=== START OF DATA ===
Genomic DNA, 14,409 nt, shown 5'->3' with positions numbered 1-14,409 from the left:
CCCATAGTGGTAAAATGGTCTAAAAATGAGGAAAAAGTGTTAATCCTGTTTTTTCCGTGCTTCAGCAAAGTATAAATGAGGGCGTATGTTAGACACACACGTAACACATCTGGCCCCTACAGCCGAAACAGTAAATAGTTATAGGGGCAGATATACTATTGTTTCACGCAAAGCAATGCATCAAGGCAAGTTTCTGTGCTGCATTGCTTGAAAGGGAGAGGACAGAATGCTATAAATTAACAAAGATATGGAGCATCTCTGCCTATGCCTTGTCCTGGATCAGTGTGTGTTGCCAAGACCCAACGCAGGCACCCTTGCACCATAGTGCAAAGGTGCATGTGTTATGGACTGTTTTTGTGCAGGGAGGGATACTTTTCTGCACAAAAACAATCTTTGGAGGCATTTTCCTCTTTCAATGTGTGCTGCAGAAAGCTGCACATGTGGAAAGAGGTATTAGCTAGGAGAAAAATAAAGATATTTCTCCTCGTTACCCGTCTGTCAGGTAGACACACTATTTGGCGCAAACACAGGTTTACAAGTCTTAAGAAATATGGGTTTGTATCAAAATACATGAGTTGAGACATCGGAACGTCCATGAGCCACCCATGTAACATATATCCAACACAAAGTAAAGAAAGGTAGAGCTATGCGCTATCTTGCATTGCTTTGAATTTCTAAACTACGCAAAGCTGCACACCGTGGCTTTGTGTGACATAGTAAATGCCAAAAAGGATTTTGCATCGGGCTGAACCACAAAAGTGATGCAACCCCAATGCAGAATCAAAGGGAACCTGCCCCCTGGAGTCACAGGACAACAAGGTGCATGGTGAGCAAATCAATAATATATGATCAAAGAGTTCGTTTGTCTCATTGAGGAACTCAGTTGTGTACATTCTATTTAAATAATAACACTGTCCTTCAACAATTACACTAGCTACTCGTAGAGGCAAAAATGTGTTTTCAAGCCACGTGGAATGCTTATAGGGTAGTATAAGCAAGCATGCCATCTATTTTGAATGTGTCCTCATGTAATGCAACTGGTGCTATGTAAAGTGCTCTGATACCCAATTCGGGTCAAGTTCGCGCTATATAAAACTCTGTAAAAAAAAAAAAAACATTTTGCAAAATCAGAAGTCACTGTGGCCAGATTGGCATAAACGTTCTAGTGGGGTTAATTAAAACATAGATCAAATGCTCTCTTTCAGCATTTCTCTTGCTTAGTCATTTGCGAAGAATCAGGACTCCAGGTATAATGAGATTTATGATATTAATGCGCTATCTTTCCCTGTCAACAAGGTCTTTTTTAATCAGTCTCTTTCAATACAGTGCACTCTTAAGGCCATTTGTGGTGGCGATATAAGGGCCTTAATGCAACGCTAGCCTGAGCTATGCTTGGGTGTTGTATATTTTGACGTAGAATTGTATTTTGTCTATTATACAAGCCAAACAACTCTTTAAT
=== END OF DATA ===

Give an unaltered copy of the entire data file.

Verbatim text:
Genomic DNA, 14,409 nt, shown 5'->3' with positions numbered 1-14,409 from the left:
CCCATAGTGGTAAAATGGTCTAAAAATGAGGAAAAAGTGTTAATCCTGTTTTTTCCGTGCTTCAGCAAAGTATAAATGAGGGCGTATGTTAGACACACACGTAACACATCTGGCCCCTACAGCCGAAACAGTAAATAGTTATAGGGGCAGATATACTATTGTTTCACGCAAAGCAATGCATCAAGGCAAGTTTCTGTGCTGCATTGCTTGAAAGGGAGAGGACAGAATGCTATAAATTAACAAAGATATGGAGCATCTCTGCCTATGCCTTGTCCTGGATCAGTGTGTGTTGCCAAGACCCAACGCAGGCACCCTTGCACCATAGTGCAAAGGTGCATGTGTTATGGACTGTTTTTGTGCAGGGAGGGATACTTTTCTGCACAAAAACAATCTTTGGAGGCATTTTCCTCTTTCAATGTGTGCTGCAGAAAGCTGCACATGTGGAAAGAGGTATTAGCTAGGAGAAAAATAAAGATATTTCTCCTCGTTACCCGTCTGTCAGGTAGACACACTATTTGGCGCAAACACAGGTTTACAAGTCTTAAGAAATATGGGTTTGTATCAAAATACATGAGTTGAGACATCGGAACGTCCATGAGCCACCCATGTAACATATATCCAACACAAAGTAAAGAAAGGTAGAGCTATGCGCTATCTTGCATTGCTTTGAATTTCTAAACTACGCAAAGCTGCACACCGTGGCTTTGTGTGACATAGTAAATGCCAAAAAGGATTTTGCATCGGGCTGAACCACAAAAGTGATGCAACCCCAATGCAGAATCAAAGGGAACCTGCCCCCTGGAGTCACAGGACAACAAGGTGCATGGTGAGCAAATCAATAATATATGATCAAAGAGTTCGTTTGTCTCATTGAGGAACTCAGTTGTGTACATTCTATTTAAATAATAACACTGTCCTTCAACAATTACACTAGCTACTCGTAGAGGCAAAAATGTGTTTTCAAGCCACGTGGAATGCTTATAGGGTAGTATAAGCAAGCATGCCATCTATTTTGAATGTGTCCTCATGTAATGCAACTGGTGCTATGTAAAGTGCTCTGATACCCAATTCGGGTCAAGTTCGCGCTATATAAAACTCTGTAAAAAAAAAAAAAACATTTTGCAAAATCAGAAGTCACTGTGGCCAGATTGGCATAAACGTTCTAGTGGGGTTAATTAAAACATAGATCAAATGCTCTCTTTCAGCATTTCTCTTGCTTAGTCATTTGCGAAGAATCAGGACTCCAGGTATAATGAGATTTATGATATTAATGCGCTATCTTTCCCTGTCAACAAGGTCTTTTTTAATCAGTCTCTTTCAATACAGTGCACTCTTAAGGCCATTTGTGGTGGCGATATAAGGGCCTTAATGCAACGCTAGCCTGAGCTATGCTTGGGTGTTGTATATTTTGACGTAGAATTGTATTTTGTCTATTATACAAGCCAAACAACTCTTTAAT